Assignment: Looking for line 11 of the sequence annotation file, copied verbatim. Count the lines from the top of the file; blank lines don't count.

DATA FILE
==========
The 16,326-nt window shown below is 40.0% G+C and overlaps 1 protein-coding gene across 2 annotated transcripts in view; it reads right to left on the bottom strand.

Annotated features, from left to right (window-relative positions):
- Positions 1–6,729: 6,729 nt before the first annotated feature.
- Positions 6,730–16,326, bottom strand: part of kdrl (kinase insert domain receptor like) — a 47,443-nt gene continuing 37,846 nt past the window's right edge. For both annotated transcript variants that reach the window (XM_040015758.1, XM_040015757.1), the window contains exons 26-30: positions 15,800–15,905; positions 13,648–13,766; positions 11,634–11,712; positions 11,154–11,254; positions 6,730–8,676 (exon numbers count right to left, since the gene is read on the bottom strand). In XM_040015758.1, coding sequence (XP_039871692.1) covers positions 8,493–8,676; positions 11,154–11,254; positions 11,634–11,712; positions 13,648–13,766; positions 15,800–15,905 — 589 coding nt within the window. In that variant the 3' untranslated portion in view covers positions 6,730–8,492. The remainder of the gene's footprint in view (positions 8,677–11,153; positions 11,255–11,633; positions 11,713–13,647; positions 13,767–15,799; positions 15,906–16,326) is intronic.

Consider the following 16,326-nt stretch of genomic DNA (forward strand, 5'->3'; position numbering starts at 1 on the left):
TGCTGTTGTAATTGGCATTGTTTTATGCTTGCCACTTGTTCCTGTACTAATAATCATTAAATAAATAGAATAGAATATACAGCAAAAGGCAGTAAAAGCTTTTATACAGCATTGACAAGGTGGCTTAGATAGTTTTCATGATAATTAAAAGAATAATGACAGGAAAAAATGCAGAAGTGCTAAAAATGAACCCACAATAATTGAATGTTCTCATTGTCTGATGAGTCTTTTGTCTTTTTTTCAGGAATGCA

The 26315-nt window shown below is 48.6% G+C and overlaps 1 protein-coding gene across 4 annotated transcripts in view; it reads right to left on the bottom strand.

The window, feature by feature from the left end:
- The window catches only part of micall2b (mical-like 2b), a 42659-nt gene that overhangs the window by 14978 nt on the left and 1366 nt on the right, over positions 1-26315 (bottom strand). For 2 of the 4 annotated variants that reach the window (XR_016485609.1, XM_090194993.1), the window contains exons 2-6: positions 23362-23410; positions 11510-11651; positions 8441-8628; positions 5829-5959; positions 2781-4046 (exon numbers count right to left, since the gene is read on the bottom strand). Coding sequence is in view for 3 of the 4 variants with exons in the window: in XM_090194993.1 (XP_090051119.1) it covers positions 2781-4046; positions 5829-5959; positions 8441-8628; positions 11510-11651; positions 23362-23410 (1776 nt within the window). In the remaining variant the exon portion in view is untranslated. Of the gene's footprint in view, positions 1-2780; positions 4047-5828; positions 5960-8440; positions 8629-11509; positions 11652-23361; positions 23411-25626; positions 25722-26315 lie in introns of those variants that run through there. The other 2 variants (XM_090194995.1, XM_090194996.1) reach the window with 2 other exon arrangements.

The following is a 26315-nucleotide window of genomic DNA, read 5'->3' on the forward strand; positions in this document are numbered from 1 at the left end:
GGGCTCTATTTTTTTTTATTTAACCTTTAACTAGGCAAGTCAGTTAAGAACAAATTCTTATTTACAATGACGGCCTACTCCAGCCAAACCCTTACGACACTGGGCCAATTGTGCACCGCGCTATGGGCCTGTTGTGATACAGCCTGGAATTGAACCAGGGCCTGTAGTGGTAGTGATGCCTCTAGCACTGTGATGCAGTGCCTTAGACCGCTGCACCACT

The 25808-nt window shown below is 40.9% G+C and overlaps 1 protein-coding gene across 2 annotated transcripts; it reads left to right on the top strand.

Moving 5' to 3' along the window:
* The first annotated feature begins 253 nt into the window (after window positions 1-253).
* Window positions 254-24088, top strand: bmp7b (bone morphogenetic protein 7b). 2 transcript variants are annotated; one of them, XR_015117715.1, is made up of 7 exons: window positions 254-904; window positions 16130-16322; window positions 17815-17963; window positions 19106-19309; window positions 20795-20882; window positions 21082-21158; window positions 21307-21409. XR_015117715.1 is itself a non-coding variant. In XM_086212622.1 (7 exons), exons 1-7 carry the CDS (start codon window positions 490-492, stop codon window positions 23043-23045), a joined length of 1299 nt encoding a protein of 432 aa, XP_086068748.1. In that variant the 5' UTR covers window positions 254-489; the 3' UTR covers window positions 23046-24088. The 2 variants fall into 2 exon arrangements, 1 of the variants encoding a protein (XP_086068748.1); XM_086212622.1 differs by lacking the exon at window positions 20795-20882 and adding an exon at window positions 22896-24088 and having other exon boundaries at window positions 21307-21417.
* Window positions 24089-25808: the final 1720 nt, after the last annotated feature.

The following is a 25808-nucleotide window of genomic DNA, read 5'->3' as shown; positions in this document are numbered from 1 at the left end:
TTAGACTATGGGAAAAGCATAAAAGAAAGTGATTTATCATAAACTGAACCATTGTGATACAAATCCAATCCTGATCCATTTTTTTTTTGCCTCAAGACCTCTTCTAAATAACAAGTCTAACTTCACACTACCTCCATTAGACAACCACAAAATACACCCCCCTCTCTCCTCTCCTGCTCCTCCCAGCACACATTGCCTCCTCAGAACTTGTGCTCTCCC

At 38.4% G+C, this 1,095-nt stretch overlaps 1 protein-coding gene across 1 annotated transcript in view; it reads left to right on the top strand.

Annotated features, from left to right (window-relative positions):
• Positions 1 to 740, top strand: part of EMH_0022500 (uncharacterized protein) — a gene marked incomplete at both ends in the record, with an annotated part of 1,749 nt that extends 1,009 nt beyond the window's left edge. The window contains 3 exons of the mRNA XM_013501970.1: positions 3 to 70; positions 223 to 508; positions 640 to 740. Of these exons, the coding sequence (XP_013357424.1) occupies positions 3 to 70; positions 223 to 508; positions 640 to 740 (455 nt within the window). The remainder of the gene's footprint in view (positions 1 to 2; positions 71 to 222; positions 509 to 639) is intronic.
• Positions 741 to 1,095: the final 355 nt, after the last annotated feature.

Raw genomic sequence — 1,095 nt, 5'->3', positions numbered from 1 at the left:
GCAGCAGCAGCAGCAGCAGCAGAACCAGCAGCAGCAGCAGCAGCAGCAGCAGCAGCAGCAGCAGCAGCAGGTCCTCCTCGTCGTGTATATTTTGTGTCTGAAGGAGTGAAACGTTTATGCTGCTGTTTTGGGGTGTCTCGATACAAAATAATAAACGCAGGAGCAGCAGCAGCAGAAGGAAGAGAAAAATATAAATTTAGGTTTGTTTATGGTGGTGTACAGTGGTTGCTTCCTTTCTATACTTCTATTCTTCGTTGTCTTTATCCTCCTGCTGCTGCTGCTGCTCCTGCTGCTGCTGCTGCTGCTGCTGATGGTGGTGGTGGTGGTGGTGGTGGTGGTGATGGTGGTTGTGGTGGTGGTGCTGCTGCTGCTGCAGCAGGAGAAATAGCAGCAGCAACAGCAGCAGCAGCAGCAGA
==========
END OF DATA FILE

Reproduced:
GGGCTCTATTTTTTTTTATTTAACCTTTAACTAGGCAAGTCAGTTAAGAACAAATTCTTATTTACAATGACGGCCTACTCCAGCCAAACCCTTACGACACTGGGCCAATTGTGCACCGCGCTATGGGCCTGTTGTGATACAGCCTGGAATTGAACCAGGGCCTGTAGTGGTAGTGATGCCTCTAGCACTGTGATGCAGTGCCTTAGACCGCTGCACCACT